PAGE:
Graduate takes unique path to become a well-rounded engineer

Emma Sarles is first person with fine arts degree to enter RIT’s engineering Ph.D. program
Female student poses in lab.

Gabrielle Plucknette-DeVito

Emma Sarles is graduating with master’s degree in professional studies and will go on to earn a Ph.D. in engineering. She is the first person with a Bachelor of Fine Arts to be accepted into RIT’s engineering Ph.D. program.

Commencement weekend kicks off with Academic Convocation on May 10. Read more about the Class of 2019 at rit.edu/news/commencement-news.

Emma Sarles ’17 (industrial design) has taken the road less traveled to become an engineer.

Without ever earning a bachelor’s degree in engineering, Sarles has spent the last two years working toward a customized professional studies master’s degree that specializes in medical device engineering and applied biomaterials. This May, she is graduating and has become the first person with a Bachelor of Fine Arts (BFA) to be accepted into RIT’s engineering Ph.D. program.

“I’m not a traditional engineer, so I contribute a unique perspective to my research group,” said Sarles, who is from Orchard Park, N.Y. “I love the way that all my different silos of training come together in my work.”

Sarles started college at SUNY Fredonia, focusing on graphic design and softball. She would later transfer to RIT to study industrial design and play softball.

However, her trajectory changed when she visited her brother who had connections at Boeing in Seattle. She was blown away by the large-scale projects and decided to get involved with any engineering she could find at RIT. She did independent studies working with 3D-printed prosthetics, a multidisciplinary senior design project with engineering students and got in touch with Edward Hensel in RIT’s Respiratory Technologies Lab.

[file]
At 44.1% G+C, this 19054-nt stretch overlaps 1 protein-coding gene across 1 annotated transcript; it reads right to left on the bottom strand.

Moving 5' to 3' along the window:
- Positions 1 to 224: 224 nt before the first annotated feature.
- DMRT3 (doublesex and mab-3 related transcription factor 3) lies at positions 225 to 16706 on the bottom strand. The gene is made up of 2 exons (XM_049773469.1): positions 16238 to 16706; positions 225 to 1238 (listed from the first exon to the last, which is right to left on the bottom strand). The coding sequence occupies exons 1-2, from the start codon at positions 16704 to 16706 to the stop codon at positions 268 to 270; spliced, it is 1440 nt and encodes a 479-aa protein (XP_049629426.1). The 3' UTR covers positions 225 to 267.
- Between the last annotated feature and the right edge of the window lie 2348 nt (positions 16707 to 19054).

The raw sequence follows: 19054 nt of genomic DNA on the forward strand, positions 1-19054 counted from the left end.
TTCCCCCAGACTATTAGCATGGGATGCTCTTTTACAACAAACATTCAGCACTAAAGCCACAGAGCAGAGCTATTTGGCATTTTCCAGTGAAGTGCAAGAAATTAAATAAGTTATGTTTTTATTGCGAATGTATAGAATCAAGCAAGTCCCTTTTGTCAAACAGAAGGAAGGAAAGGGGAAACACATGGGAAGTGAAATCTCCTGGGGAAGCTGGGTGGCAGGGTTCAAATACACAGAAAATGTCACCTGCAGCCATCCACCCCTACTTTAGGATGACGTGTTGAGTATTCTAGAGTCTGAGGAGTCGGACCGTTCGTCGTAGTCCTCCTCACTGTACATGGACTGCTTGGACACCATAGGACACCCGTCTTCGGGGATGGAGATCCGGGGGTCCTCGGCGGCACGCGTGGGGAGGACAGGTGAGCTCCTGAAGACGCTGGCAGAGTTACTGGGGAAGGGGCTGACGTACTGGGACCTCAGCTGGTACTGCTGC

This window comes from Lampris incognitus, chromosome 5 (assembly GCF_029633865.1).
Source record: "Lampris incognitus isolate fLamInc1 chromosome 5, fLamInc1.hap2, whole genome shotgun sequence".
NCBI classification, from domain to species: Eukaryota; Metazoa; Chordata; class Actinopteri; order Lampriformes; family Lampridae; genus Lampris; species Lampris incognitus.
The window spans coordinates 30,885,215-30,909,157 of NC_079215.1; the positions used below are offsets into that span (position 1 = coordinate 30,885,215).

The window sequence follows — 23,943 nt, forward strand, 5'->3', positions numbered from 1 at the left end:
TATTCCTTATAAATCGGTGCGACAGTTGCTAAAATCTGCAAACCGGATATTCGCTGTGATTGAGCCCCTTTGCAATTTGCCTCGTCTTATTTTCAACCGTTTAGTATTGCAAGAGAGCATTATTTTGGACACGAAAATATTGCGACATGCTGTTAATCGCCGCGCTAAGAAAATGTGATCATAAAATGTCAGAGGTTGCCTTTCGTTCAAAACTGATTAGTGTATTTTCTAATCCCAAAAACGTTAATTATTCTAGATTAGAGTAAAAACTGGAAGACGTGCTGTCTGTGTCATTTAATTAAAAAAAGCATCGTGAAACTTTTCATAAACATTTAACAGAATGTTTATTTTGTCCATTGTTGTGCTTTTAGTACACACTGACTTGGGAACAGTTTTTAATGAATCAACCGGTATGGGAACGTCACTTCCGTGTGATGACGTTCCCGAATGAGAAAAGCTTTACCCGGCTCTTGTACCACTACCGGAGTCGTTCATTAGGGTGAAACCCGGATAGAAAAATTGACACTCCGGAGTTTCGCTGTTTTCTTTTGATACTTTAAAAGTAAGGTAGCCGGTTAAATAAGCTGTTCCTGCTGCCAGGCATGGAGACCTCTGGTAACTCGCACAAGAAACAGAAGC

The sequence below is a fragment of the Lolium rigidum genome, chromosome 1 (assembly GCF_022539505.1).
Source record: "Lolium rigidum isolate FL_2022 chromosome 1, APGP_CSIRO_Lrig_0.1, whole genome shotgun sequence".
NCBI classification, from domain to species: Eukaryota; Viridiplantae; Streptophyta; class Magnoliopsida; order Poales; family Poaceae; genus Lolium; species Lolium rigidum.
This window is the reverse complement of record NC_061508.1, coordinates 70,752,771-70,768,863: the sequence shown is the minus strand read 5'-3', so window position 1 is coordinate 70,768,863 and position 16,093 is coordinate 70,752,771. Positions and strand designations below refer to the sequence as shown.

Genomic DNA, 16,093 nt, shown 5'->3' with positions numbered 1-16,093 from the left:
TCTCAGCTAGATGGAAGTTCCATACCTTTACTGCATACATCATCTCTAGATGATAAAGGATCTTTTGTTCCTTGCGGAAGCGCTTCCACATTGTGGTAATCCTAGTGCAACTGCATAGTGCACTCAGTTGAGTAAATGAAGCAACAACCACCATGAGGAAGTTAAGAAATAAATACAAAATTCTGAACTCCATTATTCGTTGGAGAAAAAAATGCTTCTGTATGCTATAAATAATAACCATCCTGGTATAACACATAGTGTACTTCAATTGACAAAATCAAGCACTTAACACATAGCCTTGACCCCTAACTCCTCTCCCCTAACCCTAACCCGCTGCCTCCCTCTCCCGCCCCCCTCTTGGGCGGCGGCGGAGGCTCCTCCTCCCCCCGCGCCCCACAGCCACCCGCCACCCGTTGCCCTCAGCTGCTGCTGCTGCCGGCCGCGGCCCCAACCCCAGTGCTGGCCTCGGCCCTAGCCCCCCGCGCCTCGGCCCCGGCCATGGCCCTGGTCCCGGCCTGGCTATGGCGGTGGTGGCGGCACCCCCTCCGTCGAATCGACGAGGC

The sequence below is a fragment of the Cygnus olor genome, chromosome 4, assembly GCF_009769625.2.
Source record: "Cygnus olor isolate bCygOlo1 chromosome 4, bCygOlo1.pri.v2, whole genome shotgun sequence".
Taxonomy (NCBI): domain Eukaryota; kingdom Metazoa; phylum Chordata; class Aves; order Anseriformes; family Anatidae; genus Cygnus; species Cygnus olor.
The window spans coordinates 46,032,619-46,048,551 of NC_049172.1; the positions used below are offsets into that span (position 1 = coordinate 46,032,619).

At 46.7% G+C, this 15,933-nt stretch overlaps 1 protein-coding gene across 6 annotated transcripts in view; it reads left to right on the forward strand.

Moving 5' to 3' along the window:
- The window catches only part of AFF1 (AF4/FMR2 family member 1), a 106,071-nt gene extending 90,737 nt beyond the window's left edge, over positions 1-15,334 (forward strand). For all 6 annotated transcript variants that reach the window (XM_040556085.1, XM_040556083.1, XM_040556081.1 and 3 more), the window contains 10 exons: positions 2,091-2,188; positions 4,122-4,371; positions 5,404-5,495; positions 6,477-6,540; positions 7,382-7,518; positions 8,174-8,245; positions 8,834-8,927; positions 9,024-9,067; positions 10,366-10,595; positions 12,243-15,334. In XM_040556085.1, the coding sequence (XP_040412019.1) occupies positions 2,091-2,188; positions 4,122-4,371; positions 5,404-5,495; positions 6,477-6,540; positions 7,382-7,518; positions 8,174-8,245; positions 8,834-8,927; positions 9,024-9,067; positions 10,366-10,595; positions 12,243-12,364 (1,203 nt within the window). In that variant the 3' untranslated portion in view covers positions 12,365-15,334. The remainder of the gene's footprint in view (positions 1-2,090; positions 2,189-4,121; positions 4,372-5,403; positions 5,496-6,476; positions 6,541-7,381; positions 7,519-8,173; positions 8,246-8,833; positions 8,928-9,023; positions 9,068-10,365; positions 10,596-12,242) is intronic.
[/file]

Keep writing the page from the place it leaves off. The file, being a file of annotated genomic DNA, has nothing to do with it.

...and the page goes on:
“Emma is the quintessential renaissance woman,” said Hensel, associate dean for research and graduate studies in RIT’s Kate Gleason College of Engineering. “From the first day she visited my office, she impressed me as a person with a clear passion for putting her knowledge to practical use in service to others.”

She wanted to continue honing her skills and specialize in engineering medical devices, but she didn’t have the prerequisites to get into an engineering master’s program. Through the Respiratory Technologies Lab, she found the opportunity to create monitors for studying handheld nicotine delivery systems. That research would be part of a customized master’s degree program that she could earn in RIT’s School of Individualized Study.

 “SOIS gave me the freedom to craft a unique program of study that caters to my unique interests and skillsets,” said Sarles. “I could get recommendations from professors who knew my work ethic, so I could take certain courses that I was interested.”

Sarles may have lacked the foundations of engineering courses on her transcript, but she wasn’t going to let that stop her. She recalled that if her class began a topic and she knew that she didn’t have the foundational background, she would stay up all night and learn it or talk it over with Hensel.

“Emma has followed her passion by taking a circuitous path through her academic study at RIT,” said Hensel. “I am confident she will make a positive impact on the lives of many people throughout her career.”

In the future, Sarles hopes to continue research or possibly to one day teach engineering.

Meanwhile, she has already taken two Ph.D.-level courses as part of her master’s degree. She is also continuing her work in the Respiratory Technologies Lab. She hopes that her work helps create a better understanding of the long-term effects of e-cigarettes.

“I’m creating technologies that contribute to scientific discoveries — and I love that,” said Sarles.

Topics
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engineering
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interdisciplinary studies
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STEM
women

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